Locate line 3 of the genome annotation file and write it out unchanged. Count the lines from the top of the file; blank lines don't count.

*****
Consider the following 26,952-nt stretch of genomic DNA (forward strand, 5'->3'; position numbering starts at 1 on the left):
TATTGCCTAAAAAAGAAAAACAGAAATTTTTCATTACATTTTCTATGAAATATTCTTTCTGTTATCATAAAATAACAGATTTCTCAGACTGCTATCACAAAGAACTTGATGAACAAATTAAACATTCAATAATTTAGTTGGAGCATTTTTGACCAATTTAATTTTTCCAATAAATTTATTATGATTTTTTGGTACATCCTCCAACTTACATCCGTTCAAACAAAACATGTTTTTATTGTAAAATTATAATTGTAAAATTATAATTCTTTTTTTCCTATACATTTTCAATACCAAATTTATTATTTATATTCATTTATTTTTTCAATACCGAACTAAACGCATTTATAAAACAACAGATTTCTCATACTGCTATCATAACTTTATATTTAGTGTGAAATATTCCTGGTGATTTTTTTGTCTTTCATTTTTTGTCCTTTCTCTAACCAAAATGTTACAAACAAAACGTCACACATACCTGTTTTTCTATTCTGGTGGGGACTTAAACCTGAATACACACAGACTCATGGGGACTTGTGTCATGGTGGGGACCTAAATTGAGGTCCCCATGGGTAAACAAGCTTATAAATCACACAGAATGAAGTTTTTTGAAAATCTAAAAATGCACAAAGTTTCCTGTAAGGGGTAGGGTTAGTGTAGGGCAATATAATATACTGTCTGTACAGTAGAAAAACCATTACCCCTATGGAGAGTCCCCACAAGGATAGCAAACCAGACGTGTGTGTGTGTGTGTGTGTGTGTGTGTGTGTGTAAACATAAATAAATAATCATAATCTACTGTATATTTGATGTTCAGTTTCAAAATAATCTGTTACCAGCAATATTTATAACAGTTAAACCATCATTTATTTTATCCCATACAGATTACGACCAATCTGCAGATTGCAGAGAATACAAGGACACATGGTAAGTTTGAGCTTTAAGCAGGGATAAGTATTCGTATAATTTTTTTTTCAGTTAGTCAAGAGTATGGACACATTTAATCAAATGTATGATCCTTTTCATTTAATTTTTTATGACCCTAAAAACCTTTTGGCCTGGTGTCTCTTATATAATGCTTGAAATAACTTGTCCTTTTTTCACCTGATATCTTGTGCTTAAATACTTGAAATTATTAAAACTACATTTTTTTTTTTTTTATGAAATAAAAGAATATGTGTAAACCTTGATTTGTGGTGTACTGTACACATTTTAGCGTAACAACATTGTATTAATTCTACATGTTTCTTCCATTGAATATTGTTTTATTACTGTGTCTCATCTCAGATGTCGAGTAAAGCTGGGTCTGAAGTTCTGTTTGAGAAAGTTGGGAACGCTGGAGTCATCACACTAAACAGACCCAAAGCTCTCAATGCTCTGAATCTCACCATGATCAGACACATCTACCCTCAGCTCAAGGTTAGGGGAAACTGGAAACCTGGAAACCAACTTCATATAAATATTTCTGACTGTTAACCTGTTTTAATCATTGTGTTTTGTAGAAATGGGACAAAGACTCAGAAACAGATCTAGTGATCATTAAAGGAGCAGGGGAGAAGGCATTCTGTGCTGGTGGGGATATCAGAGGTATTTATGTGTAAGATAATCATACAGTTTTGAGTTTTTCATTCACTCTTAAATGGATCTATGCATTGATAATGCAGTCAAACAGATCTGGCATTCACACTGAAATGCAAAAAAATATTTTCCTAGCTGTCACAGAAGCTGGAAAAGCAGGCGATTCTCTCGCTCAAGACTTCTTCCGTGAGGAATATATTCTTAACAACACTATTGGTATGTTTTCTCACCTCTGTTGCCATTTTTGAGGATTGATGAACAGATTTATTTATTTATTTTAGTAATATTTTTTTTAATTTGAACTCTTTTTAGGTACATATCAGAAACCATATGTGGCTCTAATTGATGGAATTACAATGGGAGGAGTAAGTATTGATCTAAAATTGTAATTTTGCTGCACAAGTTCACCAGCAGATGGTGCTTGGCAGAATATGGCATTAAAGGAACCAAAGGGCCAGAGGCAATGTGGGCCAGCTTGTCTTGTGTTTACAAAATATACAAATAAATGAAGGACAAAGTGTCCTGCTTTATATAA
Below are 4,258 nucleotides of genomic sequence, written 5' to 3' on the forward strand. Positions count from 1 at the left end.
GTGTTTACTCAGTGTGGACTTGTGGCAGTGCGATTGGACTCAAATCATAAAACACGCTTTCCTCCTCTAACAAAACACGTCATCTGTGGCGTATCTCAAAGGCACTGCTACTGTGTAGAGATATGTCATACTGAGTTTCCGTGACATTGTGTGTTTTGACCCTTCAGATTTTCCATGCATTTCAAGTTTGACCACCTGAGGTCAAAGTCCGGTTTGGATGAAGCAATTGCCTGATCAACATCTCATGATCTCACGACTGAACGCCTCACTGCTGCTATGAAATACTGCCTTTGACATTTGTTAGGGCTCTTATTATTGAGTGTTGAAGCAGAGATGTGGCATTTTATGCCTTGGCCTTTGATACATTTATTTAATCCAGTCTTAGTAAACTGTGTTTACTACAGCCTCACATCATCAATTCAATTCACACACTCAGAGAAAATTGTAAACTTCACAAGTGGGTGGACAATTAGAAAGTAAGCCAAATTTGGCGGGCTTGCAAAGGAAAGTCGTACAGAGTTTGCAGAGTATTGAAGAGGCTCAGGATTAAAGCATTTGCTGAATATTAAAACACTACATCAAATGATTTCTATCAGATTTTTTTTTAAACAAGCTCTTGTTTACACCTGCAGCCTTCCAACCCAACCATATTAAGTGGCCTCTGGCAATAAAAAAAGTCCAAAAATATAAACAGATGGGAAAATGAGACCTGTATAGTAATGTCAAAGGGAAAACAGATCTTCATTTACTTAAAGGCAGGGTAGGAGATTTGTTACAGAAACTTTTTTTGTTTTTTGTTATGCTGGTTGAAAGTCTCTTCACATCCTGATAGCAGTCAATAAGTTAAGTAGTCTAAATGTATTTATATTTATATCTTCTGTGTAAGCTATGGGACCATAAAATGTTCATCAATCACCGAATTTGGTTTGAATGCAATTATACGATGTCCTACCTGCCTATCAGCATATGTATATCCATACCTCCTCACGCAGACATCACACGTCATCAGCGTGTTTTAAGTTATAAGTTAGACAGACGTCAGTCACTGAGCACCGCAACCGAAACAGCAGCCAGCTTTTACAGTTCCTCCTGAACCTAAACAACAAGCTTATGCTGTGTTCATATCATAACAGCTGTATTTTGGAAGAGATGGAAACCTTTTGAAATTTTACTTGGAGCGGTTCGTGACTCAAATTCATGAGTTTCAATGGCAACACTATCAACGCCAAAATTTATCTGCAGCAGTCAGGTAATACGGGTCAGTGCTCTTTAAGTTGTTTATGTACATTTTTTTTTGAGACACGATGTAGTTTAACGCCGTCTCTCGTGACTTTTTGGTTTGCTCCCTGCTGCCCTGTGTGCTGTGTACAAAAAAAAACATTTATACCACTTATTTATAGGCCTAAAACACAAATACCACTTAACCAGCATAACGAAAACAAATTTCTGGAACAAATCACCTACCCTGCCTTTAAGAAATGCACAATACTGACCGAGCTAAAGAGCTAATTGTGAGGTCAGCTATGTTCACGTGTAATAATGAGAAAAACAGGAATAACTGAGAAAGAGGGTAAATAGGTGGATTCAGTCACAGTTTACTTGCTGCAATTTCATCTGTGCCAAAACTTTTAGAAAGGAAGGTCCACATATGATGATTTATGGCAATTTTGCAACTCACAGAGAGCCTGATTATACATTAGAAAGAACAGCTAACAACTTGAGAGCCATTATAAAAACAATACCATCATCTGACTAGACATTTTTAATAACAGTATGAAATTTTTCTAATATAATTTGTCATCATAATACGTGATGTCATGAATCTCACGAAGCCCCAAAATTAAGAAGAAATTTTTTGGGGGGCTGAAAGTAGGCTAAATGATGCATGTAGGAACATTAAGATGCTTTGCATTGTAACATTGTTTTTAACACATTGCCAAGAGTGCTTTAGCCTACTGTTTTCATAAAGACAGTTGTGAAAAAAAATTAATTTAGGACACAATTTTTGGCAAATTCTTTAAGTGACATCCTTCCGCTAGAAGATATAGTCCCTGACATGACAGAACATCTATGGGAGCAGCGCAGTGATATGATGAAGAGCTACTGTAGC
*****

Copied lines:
Below are 4,258 nucleotides of genomic sequence, written 5' to 3' on the forward strand. Positions count from 1 at the left end.